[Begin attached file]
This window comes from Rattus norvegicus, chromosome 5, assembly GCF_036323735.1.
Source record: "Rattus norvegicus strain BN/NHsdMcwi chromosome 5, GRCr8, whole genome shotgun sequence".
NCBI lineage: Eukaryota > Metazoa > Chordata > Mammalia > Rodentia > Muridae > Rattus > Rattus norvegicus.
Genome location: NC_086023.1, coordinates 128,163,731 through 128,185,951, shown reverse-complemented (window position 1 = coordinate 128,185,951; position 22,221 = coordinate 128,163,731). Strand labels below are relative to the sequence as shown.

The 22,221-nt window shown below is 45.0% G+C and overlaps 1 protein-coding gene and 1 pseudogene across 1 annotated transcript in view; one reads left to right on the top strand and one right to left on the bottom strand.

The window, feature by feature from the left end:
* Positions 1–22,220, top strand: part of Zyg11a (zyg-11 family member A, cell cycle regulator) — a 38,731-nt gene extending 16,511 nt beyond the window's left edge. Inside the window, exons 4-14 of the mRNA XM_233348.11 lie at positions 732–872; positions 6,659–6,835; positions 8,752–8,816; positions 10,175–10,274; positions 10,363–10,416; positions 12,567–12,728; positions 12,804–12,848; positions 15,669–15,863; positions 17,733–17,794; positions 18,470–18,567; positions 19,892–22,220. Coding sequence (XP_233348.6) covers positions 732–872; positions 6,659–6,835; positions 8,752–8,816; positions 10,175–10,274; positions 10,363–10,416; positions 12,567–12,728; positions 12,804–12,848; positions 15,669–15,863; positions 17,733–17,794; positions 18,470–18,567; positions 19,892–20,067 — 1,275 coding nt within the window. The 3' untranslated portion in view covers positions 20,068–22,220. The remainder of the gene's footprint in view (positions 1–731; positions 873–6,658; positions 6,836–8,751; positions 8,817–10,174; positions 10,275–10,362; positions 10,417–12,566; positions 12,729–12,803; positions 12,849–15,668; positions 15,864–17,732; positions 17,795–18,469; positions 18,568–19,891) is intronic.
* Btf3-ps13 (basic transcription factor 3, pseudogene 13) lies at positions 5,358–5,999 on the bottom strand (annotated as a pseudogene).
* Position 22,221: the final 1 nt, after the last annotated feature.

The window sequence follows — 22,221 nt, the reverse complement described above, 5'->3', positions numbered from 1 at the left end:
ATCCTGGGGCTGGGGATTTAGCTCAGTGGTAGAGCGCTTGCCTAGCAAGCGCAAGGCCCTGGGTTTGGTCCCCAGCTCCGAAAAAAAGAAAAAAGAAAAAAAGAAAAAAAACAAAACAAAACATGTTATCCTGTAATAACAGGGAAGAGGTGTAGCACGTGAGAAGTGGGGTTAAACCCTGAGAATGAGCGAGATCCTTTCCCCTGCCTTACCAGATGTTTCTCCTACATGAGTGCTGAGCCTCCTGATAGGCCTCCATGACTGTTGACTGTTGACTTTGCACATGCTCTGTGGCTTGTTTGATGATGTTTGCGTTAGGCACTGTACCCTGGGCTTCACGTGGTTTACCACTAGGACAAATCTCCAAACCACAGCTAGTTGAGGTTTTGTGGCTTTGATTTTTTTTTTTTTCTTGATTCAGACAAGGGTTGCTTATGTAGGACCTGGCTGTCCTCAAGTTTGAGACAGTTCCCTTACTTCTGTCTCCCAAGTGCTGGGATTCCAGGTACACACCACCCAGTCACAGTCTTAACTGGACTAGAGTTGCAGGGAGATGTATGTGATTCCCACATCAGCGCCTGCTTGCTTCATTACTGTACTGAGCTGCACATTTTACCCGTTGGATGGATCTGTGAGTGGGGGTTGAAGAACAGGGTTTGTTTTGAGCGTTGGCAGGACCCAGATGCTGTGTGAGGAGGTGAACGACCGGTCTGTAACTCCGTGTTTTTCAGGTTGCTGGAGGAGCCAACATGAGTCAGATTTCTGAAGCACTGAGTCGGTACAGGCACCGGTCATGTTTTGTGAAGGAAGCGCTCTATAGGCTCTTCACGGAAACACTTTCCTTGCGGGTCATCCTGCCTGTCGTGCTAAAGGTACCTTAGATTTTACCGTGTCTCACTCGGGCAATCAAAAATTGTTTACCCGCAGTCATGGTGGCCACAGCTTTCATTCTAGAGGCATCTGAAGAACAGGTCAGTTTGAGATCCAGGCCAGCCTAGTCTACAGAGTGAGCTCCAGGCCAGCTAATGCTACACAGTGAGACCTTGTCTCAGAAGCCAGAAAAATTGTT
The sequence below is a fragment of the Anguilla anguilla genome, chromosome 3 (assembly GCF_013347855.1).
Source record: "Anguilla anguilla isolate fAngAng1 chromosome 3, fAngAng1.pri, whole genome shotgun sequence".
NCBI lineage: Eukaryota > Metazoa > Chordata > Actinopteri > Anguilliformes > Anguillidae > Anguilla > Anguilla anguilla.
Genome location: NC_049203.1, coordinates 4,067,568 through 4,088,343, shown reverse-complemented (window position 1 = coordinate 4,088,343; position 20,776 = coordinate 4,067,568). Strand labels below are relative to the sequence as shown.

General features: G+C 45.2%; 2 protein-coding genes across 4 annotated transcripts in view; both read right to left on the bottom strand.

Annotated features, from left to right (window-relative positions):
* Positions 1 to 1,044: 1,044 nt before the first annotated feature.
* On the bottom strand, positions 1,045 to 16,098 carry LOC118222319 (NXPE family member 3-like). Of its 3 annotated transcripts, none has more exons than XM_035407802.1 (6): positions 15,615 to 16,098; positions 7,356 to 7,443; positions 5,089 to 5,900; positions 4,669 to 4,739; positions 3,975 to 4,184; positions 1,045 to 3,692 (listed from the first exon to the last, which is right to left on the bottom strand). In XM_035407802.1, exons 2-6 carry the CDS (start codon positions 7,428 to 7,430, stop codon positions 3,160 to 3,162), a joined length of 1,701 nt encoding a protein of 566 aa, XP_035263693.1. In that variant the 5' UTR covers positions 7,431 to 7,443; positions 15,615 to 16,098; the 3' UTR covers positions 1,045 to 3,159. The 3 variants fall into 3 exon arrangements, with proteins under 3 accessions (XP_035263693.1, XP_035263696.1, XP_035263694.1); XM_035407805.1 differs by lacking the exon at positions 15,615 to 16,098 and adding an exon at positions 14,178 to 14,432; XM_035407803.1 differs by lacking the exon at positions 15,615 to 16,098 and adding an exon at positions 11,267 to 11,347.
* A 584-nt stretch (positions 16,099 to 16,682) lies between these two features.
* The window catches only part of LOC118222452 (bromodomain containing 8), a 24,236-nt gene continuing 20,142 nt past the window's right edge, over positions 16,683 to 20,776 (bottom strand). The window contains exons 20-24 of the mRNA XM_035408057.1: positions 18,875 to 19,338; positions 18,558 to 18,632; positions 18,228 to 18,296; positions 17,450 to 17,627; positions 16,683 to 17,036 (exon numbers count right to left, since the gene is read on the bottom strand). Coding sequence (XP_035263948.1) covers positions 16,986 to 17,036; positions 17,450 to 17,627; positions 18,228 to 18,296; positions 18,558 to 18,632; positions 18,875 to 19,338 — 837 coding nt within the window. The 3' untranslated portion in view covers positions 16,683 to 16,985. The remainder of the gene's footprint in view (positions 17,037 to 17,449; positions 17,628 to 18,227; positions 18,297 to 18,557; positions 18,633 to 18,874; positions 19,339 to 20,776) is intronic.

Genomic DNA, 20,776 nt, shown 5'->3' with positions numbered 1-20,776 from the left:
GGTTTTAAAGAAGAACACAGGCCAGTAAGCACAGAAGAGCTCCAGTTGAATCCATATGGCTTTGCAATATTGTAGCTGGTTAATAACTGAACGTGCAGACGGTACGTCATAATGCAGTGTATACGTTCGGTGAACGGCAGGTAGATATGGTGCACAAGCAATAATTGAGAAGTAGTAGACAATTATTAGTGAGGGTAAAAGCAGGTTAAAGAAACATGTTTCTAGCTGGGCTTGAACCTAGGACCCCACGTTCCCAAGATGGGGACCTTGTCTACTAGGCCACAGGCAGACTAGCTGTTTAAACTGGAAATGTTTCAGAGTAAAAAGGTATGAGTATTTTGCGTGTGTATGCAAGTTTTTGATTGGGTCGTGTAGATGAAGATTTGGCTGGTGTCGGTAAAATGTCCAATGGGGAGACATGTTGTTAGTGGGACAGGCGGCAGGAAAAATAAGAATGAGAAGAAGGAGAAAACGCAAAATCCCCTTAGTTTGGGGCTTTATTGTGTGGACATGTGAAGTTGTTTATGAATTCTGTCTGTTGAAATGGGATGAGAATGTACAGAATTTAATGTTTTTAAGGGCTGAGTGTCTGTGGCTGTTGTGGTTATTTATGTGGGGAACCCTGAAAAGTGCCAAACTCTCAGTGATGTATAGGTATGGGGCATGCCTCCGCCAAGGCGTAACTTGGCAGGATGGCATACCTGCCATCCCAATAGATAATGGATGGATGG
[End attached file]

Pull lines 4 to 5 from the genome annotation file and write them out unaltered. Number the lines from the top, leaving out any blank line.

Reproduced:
Genome location: NC_086023.1, coordinates 128,163,731 through 128,185,951, shown reverse-complemented (window position 1 = coordinate 128,185,951; position 22,221 = coordinate 128,163,731). Strand labels below are relative to the sequence as shown.

The 22,221-nt window shown below is 45.0% G+C and overlaps 1 protein-coding gene and 1 pseudogene across 1 annotated transcript in view; one reads left to right on the top strand and one right to left on the bottom strand.